My day winds to a close at a campground called ‘Camping la Montallia’ —well, sort of. I’d been aiming for it all day, but then when I got there found that it was closed, and so then I thought I’d see if I could camp in the grounds of a nearby ‘Casa Rural’ hostel, and then got a kind “no,” but then the owner did call the owner of the campsite who said I could go in anyway—for free— “You can pay me next year!” she said, but then when I went back I couldn’t get in, so I wild camped across the road. All part of the fun of it.
Camping La Montillana to Fuente de los Cerezos Controlled Camping Area.
Up 1501m, down 1330m.
I awake to crisp morning sunlight glowing around my campground. I’m on the edge of a hilltop forest, overlooking the gorgeous El Tranco (The Stride) reservoir. Feeling refreshed, having finally caught up on sleep, I have a quick breakfast, soak up the views and begin the steep climb out of the valley.
This would turn out to be one of my hardest days—the initial climb is pretty brutal and covered in loose rock. Progress is slow and many of the water fountains marked on my map are bone dry. Only getting hotter, day two is already proving to be a test on body and spirit.
Approaching the summit, salvation comes in the form of four cheerful local riders blasting down the hill. They’re impressed (albeit a bit worried) that I’m doing the 247 solo with so much baggage, and tell me there’s a rocky 5km hike-a-bike round the corner, but also a fountain. Can’t complain, I suppose. They’ve done the trail many times and are now trying to complete it in just four days—four days! They only have a couple of little rucksacks between them, I could definitely learn a lesson from that…
I thank them and they continue whizzing down. Having a bit of human contact puts me in a much more sane state and I complete the rest of my climb. The hike-a-bike that follows is tricky; the path dissolves and then it’s clambering up and down an exposed rocky outcrop for what feels like hours. That said, I felt great having traversed this sketchy epic.
The path eventually reforms and takes me back into the valley, and here I get my first reward from the trail. What was marked on the map as simply a ‘recreational ground’ turns out to be this gem:
Well, what a day. I trundle into my stop for the night, a ‘controlled camping’ area, at golden hour. These controlled camping areas are basically legal enclosed spots to wild camp, and are all nicely finished. This one is tucked in a basin of three small peaks, in a dense pine forest. I sleep in a sheltered picnic area to save the faff of putting up my tent, it was a bit of a depressing scene but there was nobody about to mind…
Fuente de los Cerezos Controlled Camping Area to Burunchel.
Up 1648m, down 1610m.
I get on my way early and ooooh man it’s steep. This steep:
Insane views greeted me at the top though, some of the best I’ve ever seen…
And the euphoric cruise along these ridges was followed by a lush downhill blast.
“That should’ve been much scarier” is something I kept coming back to on the descents. I’m riding some steep singletrack that’s all types of loose, on tyres with minimal tread, the bike’s seriously loaded up, my knackered limbs should be rattled off on a rigid bike on these savage rocks, and that’s a sheer drop just there: this shouldn’t be fun on such a road-capable bike. The Pathfinder’s handling, ride quality and stability when loaded are first-rate.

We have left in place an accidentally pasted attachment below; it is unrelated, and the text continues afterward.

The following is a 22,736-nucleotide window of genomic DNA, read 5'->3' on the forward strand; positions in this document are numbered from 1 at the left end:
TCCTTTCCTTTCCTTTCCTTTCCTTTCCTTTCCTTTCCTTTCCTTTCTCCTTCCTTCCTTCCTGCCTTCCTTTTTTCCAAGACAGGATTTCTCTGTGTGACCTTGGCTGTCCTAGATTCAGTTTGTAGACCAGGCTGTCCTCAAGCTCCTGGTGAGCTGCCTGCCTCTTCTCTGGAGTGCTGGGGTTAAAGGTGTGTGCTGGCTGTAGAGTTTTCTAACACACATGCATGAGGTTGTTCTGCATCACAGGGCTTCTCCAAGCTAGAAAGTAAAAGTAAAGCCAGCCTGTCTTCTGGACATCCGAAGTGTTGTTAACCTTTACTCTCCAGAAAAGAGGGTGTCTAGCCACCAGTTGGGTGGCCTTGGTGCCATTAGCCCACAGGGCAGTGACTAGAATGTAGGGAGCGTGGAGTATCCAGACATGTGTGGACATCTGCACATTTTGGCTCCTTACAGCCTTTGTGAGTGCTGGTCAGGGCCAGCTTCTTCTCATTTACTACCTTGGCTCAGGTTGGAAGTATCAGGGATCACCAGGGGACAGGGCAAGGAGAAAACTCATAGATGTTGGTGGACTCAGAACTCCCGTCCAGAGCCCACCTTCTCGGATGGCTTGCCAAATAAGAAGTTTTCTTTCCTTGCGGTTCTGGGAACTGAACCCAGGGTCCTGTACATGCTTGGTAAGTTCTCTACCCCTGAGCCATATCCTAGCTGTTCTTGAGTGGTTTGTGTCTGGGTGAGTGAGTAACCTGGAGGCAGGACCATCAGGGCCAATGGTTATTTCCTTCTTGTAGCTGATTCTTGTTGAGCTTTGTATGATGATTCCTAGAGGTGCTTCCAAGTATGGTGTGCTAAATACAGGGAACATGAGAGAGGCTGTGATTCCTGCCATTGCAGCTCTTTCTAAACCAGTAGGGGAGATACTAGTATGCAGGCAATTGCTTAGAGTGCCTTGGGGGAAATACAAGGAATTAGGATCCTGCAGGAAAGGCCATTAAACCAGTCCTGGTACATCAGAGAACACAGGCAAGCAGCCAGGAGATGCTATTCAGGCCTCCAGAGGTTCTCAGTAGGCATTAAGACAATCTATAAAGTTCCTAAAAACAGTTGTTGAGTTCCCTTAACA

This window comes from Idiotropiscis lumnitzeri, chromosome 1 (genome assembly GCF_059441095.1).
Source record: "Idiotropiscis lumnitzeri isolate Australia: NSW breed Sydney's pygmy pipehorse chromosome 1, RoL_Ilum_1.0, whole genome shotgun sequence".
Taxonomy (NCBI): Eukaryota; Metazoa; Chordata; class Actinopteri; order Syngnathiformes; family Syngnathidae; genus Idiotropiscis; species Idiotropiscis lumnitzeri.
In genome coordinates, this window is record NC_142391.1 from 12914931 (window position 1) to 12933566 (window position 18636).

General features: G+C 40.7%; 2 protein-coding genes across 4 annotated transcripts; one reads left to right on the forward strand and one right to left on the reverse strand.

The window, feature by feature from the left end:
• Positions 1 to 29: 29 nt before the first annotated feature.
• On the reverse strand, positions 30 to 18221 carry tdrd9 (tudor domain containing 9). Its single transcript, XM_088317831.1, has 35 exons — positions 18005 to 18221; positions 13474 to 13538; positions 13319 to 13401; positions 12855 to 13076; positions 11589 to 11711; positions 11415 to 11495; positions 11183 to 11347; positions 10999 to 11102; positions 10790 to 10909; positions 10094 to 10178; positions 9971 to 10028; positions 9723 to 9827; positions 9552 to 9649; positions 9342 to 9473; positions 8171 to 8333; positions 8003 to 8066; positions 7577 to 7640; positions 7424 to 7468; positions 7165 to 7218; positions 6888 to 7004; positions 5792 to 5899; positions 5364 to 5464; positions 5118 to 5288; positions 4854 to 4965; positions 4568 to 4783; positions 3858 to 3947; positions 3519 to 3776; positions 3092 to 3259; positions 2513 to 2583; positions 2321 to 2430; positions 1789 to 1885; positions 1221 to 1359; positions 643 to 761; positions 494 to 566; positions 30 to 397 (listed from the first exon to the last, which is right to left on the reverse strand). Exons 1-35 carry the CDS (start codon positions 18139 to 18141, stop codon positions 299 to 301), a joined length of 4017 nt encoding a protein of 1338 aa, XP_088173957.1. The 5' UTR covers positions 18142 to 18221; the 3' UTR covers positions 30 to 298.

The fun ride down brought me from exposed crags to an amazing autumnal forest.
There was even opportunity for wild swimming… in hindsight this was such a nice day!
There were a couple more peaks to scale, but before I knew it the day was over. I didn’t have a solid plan for where to stay that night, and found myself overlooking the village of Burunchel at dusk, so decided to see about a hostel. I dropped off the trail, following hairpin bends in the wake of a crimson sunset down to an evening of tapas, cervezas and a little log cabin.
Burunchel to Belerda.
Up 1853m, down 1675m.
After a leisurely morning with copious amounts of pastries, I make the climb out of Burunchel to rejoin the trail. It meanders along a mountain backbone before descending into the town of Cazorla.
Cazorla is an island of loud, hectic, bustling brilliance in a sea of calm natural beauty. It springs from the ground out of nowhere and disappears as fast as it came—nothingness borders onto five- or six-storey buildings with a city atmosphere. It feels bizarre to be somewhere so lively after the last few days of wilderness; I’m an out-of-place feral creature.
After further pastry-based indulgence, I continue back to the trek. Some heavy climbing brings me to a stunning lookout, circled by eagles!
The rest of my day is mostly steady dirt roads. The landscape is constantly engaging, and that goes for the whole of the Sierras de Cazorla, Segura y Las Villas Natural Park. I’m in awe with how the structures of the valleys, peaks, bowls and various undulations entwine.
There were also some fun loose bits!
But alas, it wasn’t all smooth sailing. The whole day I’d been making for ‘Belerda‘ on my map, in the knowledge that there was a campsite nearby called ‘Camping La Bolera’. An easy mistake to make (if you’re an idiot) but no, Belerda and La Bolera aren’t the same place. Ah well. After a bit of searching in the dark, I find a decent wild camping spot.
Belerda to Refugio Casa Forestal Fuente Acero.
Up 1954m, down 1118m.